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My Run In With The Corrections Department

Written by Jodie Johnson, Director of Marketing & Communications

I’ve started incorporating one lunchtime yoga session into my weekly schedule in an attempt to become less stressed and more mindful. I find the transition of going from a frazzled, caffeine-induced morning at work to calm yogi both challenging and interesting.

I like observing how unbalanced I can be as I first sit on my mat. I like witnessing my mind and body handling that transition, and then giving myself the chance to observe and reflect upon thoughts going through my head.

I have a set of instructors I like and have become comfortable with, but recently I took a class with a different instructor who had a different style. She walked freely around the class, adjusting people’s poses and giving personal tips. I noticed an immediate fear rising inside of me as soon as I saw she was doing this. Because I was in class, I had the time to explore this sensation…What was this fear about?

I concluded that I really just don’t like criticism.

Ok, I know that’s not what this yoga instructor was doing, but for some reason, it’s the word my brain associated with her actions. I disliked it so much that I noticed I’d get anxiety when I even saw the instructor turning toward me. My self-talk was going something like this:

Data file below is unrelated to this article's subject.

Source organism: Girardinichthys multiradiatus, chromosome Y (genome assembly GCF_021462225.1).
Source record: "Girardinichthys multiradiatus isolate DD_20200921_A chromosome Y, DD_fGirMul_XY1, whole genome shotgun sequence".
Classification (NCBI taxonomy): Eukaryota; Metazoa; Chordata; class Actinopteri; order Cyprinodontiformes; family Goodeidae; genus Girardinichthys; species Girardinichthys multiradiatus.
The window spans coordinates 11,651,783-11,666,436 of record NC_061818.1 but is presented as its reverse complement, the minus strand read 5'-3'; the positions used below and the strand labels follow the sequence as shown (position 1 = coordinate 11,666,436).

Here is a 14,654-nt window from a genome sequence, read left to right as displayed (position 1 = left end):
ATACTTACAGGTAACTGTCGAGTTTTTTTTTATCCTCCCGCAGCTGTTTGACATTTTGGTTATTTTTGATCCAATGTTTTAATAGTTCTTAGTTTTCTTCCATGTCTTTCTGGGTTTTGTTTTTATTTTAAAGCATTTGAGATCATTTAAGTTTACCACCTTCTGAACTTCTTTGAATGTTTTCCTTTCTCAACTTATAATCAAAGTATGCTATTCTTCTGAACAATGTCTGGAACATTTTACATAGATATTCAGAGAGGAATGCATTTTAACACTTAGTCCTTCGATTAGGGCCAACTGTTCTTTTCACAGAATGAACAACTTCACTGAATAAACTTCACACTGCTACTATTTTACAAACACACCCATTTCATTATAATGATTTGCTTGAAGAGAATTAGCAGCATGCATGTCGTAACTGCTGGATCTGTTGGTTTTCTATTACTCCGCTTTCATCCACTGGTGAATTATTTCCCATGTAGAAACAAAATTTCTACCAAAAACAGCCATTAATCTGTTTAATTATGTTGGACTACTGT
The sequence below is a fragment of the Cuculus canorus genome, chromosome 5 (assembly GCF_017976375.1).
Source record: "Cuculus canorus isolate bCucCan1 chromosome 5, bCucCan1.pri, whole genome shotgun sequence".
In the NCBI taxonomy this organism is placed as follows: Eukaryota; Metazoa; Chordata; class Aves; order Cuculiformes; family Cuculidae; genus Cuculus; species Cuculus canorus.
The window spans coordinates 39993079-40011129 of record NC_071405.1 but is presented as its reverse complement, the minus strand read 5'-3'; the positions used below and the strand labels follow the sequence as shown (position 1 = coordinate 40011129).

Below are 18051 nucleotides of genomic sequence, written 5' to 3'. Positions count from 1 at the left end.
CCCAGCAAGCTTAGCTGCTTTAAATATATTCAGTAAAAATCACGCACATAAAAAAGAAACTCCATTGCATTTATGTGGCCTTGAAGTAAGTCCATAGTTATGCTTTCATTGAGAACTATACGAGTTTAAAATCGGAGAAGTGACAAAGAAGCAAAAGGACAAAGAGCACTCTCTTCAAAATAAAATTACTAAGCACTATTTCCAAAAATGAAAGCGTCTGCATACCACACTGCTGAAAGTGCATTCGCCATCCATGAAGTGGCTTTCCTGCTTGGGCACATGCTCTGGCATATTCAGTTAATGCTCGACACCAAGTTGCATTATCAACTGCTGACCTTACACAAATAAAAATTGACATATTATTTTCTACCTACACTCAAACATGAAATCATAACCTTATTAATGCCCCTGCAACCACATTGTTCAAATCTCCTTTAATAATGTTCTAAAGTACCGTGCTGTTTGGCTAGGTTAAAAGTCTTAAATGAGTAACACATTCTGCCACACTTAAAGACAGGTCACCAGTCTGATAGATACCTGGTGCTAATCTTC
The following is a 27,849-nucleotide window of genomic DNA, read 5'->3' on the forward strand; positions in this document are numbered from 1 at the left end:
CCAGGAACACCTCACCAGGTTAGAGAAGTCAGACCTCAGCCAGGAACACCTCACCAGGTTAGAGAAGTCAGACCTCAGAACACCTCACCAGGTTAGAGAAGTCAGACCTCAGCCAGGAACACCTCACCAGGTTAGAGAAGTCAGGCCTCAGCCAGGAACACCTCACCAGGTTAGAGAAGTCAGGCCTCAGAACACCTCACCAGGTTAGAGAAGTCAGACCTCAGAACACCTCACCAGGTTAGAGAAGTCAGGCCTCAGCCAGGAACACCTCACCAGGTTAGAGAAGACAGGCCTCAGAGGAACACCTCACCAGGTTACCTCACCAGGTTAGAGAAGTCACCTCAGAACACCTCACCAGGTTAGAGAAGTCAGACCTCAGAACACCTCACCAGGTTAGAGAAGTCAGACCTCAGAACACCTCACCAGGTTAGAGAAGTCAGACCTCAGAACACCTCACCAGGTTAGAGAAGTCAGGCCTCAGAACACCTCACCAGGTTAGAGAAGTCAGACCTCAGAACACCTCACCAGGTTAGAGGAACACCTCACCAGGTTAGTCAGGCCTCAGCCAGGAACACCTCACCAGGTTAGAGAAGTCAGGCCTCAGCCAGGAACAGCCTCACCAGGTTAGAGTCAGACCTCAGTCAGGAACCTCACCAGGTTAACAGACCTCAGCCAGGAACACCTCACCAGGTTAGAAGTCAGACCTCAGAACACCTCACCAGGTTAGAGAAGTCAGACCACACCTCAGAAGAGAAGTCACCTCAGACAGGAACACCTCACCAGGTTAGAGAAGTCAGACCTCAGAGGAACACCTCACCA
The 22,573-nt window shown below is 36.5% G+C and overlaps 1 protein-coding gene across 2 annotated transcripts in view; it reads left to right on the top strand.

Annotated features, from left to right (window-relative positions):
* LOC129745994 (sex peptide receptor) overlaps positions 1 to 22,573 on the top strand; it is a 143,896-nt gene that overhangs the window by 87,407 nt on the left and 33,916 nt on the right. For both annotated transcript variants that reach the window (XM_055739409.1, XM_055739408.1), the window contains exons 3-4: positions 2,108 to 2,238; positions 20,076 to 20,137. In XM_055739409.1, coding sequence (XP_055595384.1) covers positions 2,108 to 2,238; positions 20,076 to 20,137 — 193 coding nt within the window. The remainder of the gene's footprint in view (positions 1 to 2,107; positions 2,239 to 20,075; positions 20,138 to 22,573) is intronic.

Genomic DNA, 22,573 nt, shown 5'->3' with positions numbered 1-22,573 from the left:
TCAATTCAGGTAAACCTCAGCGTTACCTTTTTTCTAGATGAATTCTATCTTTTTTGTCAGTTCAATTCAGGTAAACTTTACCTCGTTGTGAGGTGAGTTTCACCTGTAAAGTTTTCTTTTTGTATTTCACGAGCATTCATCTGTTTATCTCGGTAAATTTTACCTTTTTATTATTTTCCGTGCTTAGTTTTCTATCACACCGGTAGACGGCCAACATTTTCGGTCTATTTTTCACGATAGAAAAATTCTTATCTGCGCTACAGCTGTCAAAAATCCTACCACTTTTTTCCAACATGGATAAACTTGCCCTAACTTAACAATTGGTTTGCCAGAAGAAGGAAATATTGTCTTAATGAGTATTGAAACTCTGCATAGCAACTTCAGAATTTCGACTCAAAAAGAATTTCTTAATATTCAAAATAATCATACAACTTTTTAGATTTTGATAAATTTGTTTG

Is she looking at me?

Oh, no. Is she coming this way?

What am I doing wrong?

Shoot, if I make a quick adjustment to my knee, will she stop and go the other way?

As I thought about this in class, I recognized that this aversion to criticism was not limited to my yoga mat. As a student, I avoided criticism by getting 100% (or more) on tests. As an uncoordinated human being, I avoided criticism in athletic performance by purposely failing early and excusing myself from the rest of the game.

I notice my younger son does this too. If my husband or I try to correct him on the tiniest thing, he’ll pull his bottom lip up, and actually look away and pretend he didn’t hear us.

Why? I can’t speak for my son, but I can make some good guesses as it pertains to me. My instinct is to avoid things that make me feel like a failure. I’m quite a perfectionist, so in my mind criticism equals failure. This then forced me to 80/20 my choice of activities and only invest time in things I did well. This, in turn, allowed me to further develop skills in those areas – becoming quite good at some things, and honestly simply horrible at others (which I then just avoided).

Where does that instinct come from? I believe it’s an inner drive for perfectionism. But in examining that further, there’s a serious underlying erroneous belief that everything I do needs to be perfect. That’s a really bad goal as it’s not sustainable and actually sets me up for failure.

In thinking this through during my yoga class, I decided I want to start approaching criticism in a different way. First, I need to get rid of the criticism label. I need to use words like guidance, teaching, and instruction.

I also need to factor in intent. Is the person delivering this message to maliciously point out my faults or just gently show ways I can improve? If I correct my mind’s label and framing, I can see corrections in a new way and not only avoid the anxiety of experiencing it, but also be open to its intention.

I can’t wait for my next yoga class!

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